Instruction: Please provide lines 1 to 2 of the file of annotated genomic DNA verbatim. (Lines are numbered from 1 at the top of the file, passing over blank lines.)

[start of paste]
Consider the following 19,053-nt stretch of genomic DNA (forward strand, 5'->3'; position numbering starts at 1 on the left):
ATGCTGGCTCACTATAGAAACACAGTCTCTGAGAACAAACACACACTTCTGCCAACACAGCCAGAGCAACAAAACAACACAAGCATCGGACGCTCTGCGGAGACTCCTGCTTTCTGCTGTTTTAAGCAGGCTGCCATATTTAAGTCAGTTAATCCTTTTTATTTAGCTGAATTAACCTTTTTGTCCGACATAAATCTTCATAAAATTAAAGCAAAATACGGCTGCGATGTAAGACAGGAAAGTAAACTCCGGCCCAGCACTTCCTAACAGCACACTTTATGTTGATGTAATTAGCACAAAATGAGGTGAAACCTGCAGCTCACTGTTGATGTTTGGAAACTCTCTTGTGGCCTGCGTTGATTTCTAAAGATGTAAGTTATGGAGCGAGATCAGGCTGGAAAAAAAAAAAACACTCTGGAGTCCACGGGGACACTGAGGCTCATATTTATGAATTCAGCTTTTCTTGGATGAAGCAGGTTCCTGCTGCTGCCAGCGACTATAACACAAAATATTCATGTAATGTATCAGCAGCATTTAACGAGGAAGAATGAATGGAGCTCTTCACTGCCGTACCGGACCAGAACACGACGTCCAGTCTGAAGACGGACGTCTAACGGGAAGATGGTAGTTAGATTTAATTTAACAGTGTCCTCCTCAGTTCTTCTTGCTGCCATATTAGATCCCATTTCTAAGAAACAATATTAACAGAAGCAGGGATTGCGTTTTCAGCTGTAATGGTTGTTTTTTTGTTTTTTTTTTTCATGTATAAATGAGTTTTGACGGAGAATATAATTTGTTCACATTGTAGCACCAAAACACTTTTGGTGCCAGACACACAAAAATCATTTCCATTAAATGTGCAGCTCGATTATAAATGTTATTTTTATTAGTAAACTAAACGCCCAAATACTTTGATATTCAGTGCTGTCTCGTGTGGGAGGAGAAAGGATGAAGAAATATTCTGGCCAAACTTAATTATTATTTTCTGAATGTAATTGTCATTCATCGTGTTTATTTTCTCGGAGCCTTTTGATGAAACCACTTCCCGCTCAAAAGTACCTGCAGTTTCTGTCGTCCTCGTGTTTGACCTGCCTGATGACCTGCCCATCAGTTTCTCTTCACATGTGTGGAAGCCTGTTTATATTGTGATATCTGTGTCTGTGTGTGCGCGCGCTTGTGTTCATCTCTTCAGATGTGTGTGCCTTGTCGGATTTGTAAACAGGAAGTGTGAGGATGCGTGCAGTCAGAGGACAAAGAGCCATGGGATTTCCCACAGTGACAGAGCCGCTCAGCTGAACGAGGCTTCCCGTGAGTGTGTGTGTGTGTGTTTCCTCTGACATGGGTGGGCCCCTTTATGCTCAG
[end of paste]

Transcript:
Consider the following 19,053-nt stretch of genomic DNA (forward strand, 5'->3'; position numbering starts at 1 on the left):
ATGCTGGCTCACTATAGAAACACAGTCTCTGAGAACAAACACACACTTCTGCCAACACAGCCAGAGCAACAAAACAACACAAGCATCGGACGCTCTGCGGAGACTCCTGCTTTCTGCTGTTTTAAGCAGGCTGCCATATTTAAGTCAGTTAATCCTTTTTATTTAGCTGAATTAACCTTTTTGTCCGACATAAATCTTCATAAAATTAAAGCAAAATACGGCTGCGATGTAAGACAGGAAAGTAAACTCCGGCCCAGCACTTCCTAACAGCACACTTTATGTTGATGTAATTAGCACAAAATGAGGTGAAACCTGCAGCTCACTGTTGATGTTTGGAAACTCTCTTGTGGCCTGCGTTGATTTCTAAAGATGTAAGTTATGGAGCGAGATCAGGCTGGAAAAAAAAAAAACACTCTGGAGTCCACGGGGACACTGAGGCTCATATTTATGAATTCAGCTTTTCTTGGATGAAGCAGGTTCCTGCTGCTGCCAGCGACTATAACACAAAATATTCATGTAATGTATCAGCAGCATTTAACGAGGAAGAATGAATGGAGCTCTTCACTGCCGTACCGGACCAGAACACGACGTCCAGTCTGAAGACGGACGTCTAACGGGAAGATGGTAGTTAGATTTAATTTAACAGTGTCCTCCTCAGTTCTTCTTGCTGCCATATTAGATCCCATTTCTAAGAAACAATATTAACAGAAGCAGGGATTGCGTTTTCAGCTGTAATGGTTGTTTTTTTGTTTTTTTTTTTCATGTATAAATGAGTTTTGACGGAGAATATAATTTGTTCACATTGTAGCACCAAAACACTTTTGGTGCCAGACACACAAAAATCATTTCCATTAAATGTGCAGCTCGATTATAAATGTTATTTTTATTAGTAAACTAAACGCCCAAATACTTTGATATTCAGTGCTGTCTCGTGTGGGAGGAGAAAGGATGAAGAAATATTCTGGCCAAACTTAATTATTATTTTCTGAATGTAATTGTCATTCATCGTGTTTATTTTCTCGGAGCCTTTTGATGAAACCACTTCCCGCTCAAAAGTACCTGCAGTTTCTGTCGTCCTCGTGTTTGACCTGCCTGATGACCTGCCCATCAGTTTCTCTTCACATGTGTGGAAGCCTGTTTATATTGTGATATCTGTGTCTGTGTGTGCGCGCGCTTGTGTTCATCTCTTCAGATGTGTGTGCCTTGTCGGATTTGTAAACAGGAAGTGTGAGGATGCGTGCAGTCAGAGGACAAAGAGCCATGGGATTTCCCACAGTGACAGAGCCGCTCAGCTGAACGAGGCTTCCCGTGAGTGTGTGTGTGTGTGTTTCCTCTGACATGGGTGGGCCCCTTTATGCTCAG